Our Family’s Struggles as a French-First Family in an English-First City
By Joseph Wilson
Photo © blondsteve/123RF
Aug 17, 2018
There are almost 60,000 Francophones in Toronto, many of them fervent France supporters, but they are spread out all over the city. When France won the World Cup last month, there was no explicitly French neighbourhood in which to hold an impromptu street party. This is true for many of the hundreds of thousands of Canadian Francophones who live outside of Quebec.
My wife and I only speak French to our children (actually, my wife sometimes speaks Italian to our youngest but that’s another story). Our eldest is seven and is only now learning English, absorbing it through osmosis by walking around the city and meeting English-speaking children at the park or through friends.
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Our five-year-old is also starting to say English things she hears on the playground but doesn’t always know what they mean. A couple of years ago she would sing songs like Happy Birthday en Anglais by putting on a weird accent: “Bawna feyta a twa,” she would sing in a low voice with a twang, kind of like a country singer. She was convinced it was English. These days she says English phrases like “no big deal” and “this is how we do” that she learned from Katy Perry songs, but really doesn’t know what they mean.
My wife’s worst fear is that the kids will grow up speaking a jumble of both, a dialect sometimes charitably called “Franglais.” “Est-ce que tu l’as drop?” says my daughter as I drop a piece of toast to the floor. My wife cringes. When our two-year-old says “look!” (ok, “yook!”) my wife pretends not to understand until she finally says, “regarde!” (Although it sounds more like egar!)
These days she says English phrases like 'no big deal' and 'this is how we do' that she learned from Katy Perry songs, but really doesn’t know what they mean.
I grew up speaking English and only learned French later, so my kids make fun of my French all the time. They learn so fast. My sluggish adult brain can’t keep up. This is especially evident when I’m trying to admonish them for misbehaving. It’s hard to express anger when I can’t find the right word.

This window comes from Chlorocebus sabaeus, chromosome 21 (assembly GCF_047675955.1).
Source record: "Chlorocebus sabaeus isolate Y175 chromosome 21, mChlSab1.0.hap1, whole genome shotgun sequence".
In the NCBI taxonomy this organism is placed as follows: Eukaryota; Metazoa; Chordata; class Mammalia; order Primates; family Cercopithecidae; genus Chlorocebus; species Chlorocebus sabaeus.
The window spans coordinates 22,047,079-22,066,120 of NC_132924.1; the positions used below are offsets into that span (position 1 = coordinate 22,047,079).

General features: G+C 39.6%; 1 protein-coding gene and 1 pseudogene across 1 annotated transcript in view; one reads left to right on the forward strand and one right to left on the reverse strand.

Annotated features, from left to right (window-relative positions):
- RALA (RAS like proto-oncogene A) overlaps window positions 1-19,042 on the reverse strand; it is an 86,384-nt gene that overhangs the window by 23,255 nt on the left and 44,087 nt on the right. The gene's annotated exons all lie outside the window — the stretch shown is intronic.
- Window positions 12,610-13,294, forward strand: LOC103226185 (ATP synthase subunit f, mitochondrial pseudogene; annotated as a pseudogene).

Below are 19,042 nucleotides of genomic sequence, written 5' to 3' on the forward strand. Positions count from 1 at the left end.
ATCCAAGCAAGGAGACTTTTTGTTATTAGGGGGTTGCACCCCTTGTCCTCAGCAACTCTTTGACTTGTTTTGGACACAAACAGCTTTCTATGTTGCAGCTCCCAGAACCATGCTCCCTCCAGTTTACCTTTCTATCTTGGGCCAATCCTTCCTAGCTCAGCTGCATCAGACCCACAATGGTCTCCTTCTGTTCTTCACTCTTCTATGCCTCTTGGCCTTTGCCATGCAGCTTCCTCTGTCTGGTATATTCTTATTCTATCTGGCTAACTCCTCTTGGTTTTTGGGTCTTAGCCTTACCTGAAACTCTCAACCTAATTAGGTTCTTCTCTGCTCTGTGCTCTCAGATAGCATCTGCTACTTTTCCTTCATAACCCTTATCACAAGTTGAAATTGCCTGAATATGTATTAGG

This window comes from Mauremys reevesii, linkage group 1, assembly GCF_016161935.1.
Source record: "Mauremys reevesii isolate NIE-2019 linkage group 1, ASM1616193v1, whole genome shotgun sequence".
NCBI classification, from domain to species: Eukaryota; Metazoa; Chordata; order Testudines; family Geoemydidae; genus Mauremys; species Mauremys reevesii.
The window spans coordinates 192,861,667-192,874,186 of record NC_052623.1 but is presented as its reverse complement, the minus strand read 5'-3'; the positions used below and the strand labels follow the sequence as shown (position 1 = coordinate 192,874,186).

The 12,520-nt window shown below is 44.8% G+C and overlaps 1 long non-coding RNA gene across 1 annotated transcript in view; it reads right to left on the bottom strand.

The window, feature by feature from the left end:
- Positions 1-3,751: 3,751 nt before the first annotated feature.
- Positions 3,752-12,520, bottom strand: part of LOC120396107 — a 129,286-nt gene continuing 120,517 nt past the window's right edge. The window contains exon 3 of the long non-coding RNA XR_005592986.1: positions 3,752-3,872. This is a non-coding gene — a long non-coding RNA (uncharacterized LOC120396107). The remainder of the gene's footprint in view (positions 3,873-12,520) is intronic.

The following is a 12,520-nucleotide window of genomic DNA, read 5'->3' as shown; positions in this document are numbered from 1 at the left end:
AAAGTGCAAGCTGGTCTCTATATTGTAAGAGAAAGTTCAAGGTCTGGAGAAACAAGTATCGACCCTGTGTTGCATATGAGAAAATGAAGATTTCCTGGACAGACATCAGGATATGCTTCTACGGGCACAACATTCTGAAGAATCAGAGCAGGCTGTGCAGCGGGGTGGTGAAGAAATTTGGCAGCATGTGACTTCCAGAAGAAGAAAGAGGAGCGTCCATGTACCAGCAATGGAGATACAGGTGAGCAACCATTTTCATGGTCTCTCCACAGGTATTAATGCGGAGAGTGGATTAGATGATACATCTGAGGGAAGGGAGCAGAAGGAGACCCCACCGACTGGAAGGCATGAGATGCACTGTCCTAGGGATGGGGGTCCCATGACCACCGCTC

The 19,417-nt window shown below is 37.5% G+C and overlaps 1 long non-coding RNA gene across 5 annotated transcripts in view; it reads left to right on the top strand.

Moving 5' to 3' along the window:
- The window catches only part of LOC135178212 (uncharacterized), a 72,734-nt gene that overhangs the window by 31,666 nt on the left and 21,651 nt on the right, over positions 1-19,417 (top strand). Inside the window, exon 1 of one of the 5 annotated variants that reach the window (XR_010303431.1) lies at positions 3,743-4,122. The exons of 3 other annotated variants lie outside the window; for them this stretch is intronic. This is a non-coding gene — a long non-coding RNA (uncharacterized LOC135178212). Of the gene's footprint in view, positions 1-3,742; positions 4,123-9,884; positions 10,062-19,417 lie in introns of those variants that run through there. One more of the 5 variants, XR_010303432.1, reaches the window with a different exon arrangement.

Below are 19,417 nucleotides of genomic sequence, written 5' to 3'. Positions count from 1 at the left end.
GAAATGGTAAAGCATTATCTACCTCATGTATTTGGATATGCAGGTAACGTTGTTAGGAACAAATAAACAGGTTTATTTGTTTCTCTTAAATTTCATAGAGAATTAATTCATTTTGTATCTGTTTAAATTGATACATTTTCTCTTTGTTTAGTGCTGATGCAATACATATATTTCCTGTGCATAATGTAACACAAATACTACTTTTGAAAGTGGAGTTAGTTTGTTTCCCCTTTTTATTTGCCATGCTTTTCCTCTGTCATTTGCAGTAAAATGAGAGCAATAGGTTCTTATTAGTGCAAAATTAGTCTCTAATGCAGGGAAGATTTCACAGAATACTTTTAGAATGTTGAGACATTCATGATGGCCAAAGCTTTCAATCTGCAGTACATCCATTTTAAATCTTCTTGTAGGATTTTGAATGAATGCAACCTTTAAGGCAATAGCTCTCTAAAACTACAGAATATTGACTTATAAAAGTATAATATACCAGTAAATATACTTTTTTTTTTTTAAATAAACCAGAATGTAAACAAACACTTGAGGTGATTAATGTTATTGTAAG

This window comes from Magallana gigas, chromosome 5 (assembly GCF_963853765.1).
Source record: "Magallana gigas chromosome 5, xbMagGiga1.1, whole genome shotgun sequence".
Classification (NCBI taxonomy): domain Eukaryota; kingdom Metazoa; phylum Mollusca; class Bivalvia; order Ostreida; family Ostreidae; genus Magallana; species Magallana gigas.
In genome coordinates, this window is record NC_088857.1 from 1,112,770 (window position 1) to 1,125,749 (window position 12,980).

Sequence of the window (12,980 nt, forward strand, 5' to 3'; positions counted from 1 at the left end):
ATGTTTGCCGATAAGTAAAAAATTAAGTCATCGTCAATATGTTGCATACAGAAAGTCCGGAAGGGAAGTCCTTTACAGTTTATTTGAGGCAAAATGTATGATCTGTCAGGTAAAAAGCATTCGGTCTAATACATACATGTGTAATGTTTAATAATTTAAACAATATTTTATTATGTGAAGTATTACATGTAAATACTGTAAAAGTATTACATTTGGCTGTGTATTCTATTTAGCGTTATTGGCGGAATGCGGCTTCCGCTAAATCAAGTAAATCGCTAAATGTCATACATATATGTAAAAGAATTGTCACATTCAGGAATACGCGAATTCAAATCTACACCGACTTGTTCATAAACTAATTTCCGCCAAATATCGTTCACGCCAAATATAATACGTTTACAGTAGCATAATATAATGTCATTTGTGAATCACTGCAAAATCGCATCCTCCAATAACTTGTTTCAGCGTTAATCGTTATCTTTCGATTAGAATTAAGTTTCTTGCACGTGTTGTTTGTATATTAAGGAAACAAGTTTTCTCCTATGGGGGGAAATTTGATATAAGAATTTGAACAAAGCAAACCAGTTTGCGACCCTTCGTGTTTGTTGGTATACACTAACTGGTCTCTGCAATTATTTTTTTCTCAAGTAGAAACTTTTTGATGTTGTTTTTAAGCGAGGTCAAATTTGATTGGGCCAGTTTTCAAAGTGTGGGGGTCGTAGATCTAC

“Next time you do that you must… be more … gooder!” I’ll say in French.
Instead of feeling my wrath they start to titter.
“Stop! This is unacceptable. You give me lack of respect!”
“The girls, it is not time for making the silly … it is time for the beds … prepare yourselves!”
Then I usually give up.
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But watching me struggle with French gives them perspective when they get frustrated learning English. “It takes practice,” I remind them. “And slowly, you’ll get better.” Amongst their friends they slowly put together words in English and figure out the weird rules of the language.
In addition to the obtuse grammar, the Englishness of Canada can be a source of frustration for Francophones. To remind federal institutions of their obligation to serve patrons in French, my wife often insists on French service.
They feel like Canadians and sing the National anthem (in French), but they are also members of what feels like an exclusive club.
Once, while waiting in customs at Pearson International airport, we were met with eye rolls and put into the “special needs” line.
On the TTC people often ask us where we’re from or how long we’re visiting Toronto. Or, when they hear the French, they ask “Oh, is that France French or Quebec French?” When my wife explains she grew up Franco-Ontarian, she is usually met with a puzzled look. Some people double-down and say “yes, but where are you from originally?” which is a line of questioning that is exasperatingly familiar to visible minorities who might have been born in Kamloops or Moncton.
Despite this, my kids feel like part of a community here in Toronto. They feel like Canadians and sing the national anthem (in French), but they are also members of what feels like an exclusive club. They sing the official Franco-Ontarian song (Mon Beau Drapeau), can draw the Franco-Ontarian flag from memory and at least once a year join up with the other schools in their district to celebrate their unique cultural position as "Francophonie" outside of Quebec. Similar rituals unfold across Canada in all the traditionally Anglophone provinces. There are Franco-Manitobans, Franco-Albertans and, with a name that just rolls off the tongue, the Fransaskois.
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In lieu of geographic anchors, the community hubs for these communities are often schools. My own kids go to one of Toronto’s public French schools (not to be confused with French immersion schools which are run by English school boards). In the morning, the Dundas streetcar at Trinity-Bellwoods park often feels like a commuter train from a French banlieu because of all the French being spoken. French newspapers like L’Express are often distributed to parents through their kids’ backpacks.
Despite the challenges of navigating an Anglophone city as Francophones, I know my kids will be thankful one day that they can speak two languages fluently. I have been working on it for ten years and I still haven’t come close. But at least I can share the journey of learning a new language with my kids, one awkward sentence at a time.